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# 120 Years of Tower Bridge

This year marks the 120th anniversary of the construction by the Victorians of one of London’s iconic landmarks; Tower Bridge.

At the time it was another Victorian miracle of engineering and even today it’s a fascinating spectacle on the Thames.

In these activities the pupils will gain an understanding of its construction and how it operates, then, when they visit London and see the bridge for themselves, they can confidently explain how it works.

Suitable For: Year 3 to Year 6

Learning Focus: To understand how forces act on an object

To understand how we can use forces to help us

Activity One:

Draw a ‘river’ on a piece of paper and a road running perpendicular to each bank. Ask the pupils to suggest ways that drivers on one side of the river could cross to the other. They may suggest a bridge, a ferry or a tunnel under it. Ask them what the good and bad points are of each idea.

Now make a ‘bridge’ over the river, joining both roads. It can be simply done with erasers and a ruler. If you have a model ship you can use, that would be ideal but if not, make a rough model out of another rubber and with cocktail sticks as masts. You’ll need to explain to the pupils that it’s an old ship.

What happens when the ship reaches the bridge? – It’s too tall to pass under it.

Ask the pupils to suggest a way that the problem could be overcome. They may suggest building a taller bridge, having the ship lower its masts or raising the deck of the bridge temporarily.

Now show them a picture of Tower Bridge with the deck down. Tell them that on average, nearly a thousand ships pass along that stretch of river each year, going under the bridge. Ask them how they think it happens. Show them the video of it opening at https://www.youtube.com/watch?v=vwvg2e85D2o and then ask how they think each part of the deck opens.

Ask them to describe, either in writing or as a labelled diagram how they would do it. For older or more able pupils, ask them what forces their idea would have to overcome and where they would act on the bridge.

As an interesting plenary, you can show them this animation video which is part of the Tower Bridge Experience.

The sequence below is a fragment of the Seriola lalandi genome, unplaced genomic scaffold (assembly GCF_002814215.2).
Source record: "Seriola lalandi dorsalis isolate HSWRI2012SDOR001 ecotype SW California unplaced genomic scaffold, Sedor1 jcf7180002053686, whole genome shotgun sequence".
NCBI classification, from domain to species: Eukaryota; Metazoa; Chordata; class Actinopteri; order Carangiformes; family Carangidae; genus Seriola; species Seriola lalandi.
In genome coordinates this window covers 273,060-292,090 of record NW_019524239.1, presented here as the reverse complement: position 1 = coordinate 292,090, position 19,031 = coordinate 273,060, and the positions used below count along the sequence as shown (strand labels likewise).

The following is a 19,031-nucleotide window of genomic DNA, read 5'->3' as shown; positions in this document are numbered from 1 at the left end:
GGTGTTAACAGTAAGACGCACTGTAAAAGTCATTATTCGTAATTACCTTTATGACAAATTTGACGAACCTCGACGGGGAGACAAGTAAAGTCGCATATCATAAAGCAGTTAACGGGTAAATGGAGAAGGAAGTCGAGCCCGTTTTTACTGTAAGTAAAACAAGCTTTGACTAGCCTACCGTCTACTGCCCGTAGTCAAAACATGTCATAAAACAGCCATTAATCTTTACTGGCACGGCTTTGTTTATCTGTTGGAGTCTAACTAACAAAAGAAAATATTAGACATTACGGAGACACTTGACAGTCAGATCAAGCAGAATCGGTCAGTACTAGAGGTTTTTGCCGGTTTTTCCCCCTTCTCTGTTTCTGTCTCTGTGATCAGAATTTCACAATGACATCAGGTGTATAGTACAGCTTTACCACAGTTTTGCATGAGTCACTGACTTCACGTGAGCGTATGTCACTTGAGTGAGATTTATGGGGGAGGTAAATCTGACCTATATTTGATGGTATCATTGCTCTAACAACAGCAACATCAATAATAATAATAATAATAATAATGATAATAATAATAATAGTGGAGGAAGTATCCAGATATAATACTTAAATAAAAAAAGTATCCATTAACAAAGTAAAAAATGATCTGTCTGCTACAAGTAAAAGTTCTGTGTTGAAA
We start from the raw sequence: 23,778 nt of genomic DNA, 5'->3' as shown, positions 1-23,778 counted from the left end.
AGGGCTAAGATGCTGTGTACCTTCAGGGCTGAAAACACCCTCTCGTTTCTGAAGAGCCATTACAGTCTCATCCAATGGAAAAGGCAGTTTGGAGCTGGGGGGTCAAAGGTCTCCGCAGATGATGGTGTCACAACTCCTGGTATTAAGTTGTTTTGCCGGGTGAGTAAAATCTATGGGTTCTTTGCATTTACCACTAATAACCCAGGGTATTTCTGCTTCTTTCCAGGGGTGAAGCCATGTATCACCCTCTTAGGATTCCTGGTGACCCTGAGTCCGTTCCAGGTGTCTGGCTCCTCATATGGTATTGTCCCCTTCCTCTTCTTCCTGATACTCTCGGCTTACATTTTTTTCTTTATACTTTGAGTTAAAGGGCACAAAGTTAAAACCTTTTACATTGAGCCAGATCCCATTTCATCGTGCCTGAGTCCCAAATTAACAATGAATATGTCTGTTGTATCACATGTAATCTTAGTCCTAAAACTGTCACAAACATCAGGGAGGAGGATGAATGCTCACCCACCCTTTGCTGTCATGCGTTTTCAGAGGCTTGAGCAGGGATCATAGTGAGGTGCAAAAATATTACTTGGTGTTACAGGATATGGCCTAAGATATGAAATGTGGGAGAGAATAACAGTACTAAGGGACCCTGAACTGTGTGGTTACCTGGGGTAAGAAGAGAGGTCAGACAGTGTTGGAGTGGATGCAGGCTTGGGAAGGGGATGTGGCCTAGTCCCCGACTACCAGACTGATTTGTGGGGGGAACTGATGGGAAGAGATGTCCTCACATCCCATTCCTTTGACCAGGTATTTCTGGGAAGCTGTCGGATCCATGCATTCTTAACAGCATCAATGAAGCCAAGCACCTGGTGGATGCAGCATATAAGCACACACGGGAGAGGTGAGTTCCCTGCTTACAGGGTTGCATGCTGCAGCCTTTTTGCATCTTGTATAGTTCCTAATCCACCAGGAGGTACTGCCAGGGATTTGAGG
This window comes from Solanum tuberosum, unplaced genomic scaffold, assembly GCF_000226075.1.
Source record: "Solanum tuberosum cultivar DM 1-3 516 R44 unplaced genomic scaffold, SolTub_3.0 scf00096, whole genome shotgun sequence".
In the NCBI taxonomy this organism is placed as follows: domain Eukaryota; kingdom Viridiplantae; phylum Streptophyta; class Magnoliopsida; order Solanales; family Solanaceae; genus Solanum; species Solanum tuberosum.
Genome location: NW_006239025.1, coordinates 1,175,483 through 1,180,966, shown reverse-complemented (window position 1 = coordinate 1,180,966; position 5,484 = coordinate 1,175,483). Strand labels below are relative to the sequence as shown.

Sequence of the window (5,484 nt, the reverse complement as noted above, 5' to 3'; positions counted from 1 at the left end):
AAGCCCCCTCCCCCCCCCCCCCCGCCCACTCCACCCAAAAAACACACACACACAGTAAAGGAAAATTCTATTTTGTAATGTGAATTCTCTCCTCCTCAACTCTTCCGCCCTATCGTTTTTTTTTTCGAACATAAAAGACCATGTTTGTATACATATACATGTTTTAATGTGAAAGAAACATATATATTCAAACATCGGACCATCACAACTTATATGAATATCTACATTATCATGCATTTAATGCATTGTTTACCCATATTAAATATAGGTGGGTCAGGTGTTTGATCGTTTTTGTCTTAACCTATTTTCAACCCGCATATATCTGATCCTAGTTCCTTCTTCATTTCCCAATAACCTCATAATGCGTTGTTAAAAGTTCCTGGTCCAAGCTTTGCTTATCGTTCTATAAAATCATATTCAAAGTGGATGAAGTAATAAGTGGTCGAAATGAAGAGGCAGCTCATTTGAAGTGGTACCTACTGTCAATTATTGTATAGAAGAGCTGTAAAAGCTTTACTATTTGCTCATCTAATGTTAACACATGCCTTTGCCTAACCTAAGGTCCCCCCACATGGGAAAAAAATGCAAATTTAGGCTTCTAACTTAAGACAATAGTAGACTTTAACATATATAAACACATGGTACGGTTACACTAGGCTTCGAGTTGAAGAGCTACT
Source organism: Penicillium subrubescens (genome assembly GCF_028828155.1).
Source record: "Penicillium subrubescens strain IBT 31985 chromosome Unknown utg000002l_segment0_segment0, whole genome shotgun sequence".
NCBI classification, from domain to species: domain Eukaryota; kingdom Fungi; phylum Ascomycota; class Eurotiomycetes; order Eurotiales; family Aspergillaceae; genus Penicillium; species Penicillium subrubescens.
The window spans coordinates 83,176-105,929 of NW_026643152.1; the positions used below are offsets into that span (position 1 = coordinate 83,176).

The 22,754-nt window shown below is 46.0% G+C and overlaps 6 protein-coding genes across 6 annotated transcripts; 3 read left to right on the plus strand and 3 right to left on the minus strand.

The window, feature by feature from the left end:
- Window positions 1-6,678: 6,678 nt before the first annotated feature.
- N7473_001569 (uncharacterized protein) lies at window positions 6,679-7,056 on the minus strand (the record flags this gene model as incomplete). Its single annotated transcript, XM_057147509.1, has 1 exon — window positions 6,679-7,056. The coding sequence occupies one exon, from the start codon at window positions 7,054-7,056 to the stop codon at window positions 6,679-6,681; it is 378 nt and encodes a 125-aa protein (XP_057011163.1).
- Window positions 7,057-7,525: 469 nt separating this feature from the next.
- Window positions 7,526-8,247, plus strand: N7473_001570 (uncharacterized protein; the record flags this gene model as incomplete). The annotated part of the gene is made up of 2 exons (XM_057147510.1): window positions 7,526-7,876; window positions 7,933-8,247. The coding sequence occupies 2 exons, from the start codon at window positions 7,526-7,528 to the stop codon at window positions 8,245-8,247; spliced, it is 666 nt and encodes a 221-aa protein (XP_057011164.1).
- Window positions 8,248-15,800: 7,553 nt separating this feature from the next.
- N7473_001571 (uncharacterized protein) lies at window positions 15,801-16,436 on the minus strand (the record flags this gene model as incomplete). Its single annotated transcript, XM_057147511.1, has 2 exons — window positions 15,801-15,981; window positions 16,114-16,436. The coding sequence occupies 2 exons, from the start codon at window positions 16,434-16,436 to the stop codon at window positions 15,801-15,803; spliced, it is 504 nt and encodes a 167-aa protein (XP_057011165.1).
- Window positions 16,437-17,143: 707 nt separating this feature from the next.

http://vimeo.com/8680959

Activity Two

In the first activity, the pupils made suggestions as to how the decks of Tower Bridge could be lifted. Some will have identified the huge forces that would have to be overcome to lift them.

In this activity, the pupils will see how we can reduce the forces needed by using a lever.

Place a heavy object on the ground and show the pupils how hard it is to lift (health and safety alert here! There’s no need to actually lift the object and make sure you assume the correct lifting position before even attempting to lift it).

Now, with help, place the object on the end of a long plank balanced over a cylinder or block that can act as a fulcrum. You should make sure that the plank extends a much further distance on your side compared to the side with the heavy weight. Now ask the pupils whether you’ll be able to lift it this time and, if they can, explain why. Demonstrate that it is much easier because of the lever effect.

In class, give the pupils a set a weights to work with, a chunky pencil and a ruler.

Ask them to repeat your experiment by placing a weight on one end of the ruler, balance it on the fulcrum and add weights to the other end until the weight rises.

Ask them to note the weights used in the table that accompanies this activity.

Once they have tried different weights, ask them to move the balancing weights closer to the fulcrum. What difference does it make?

When they have completed the table, ask them if they notice anything about their figures and to write a statement supporting it.

They should find that the mass at one end should equal the mass times the multiple of the distance it is away from the fulcrum when compared to the mass to be lifted.

For the more able, you can explain that there is a formula to work out what mass is needed to lift an object…

Force = mass x distance (one of Newton’s Laws)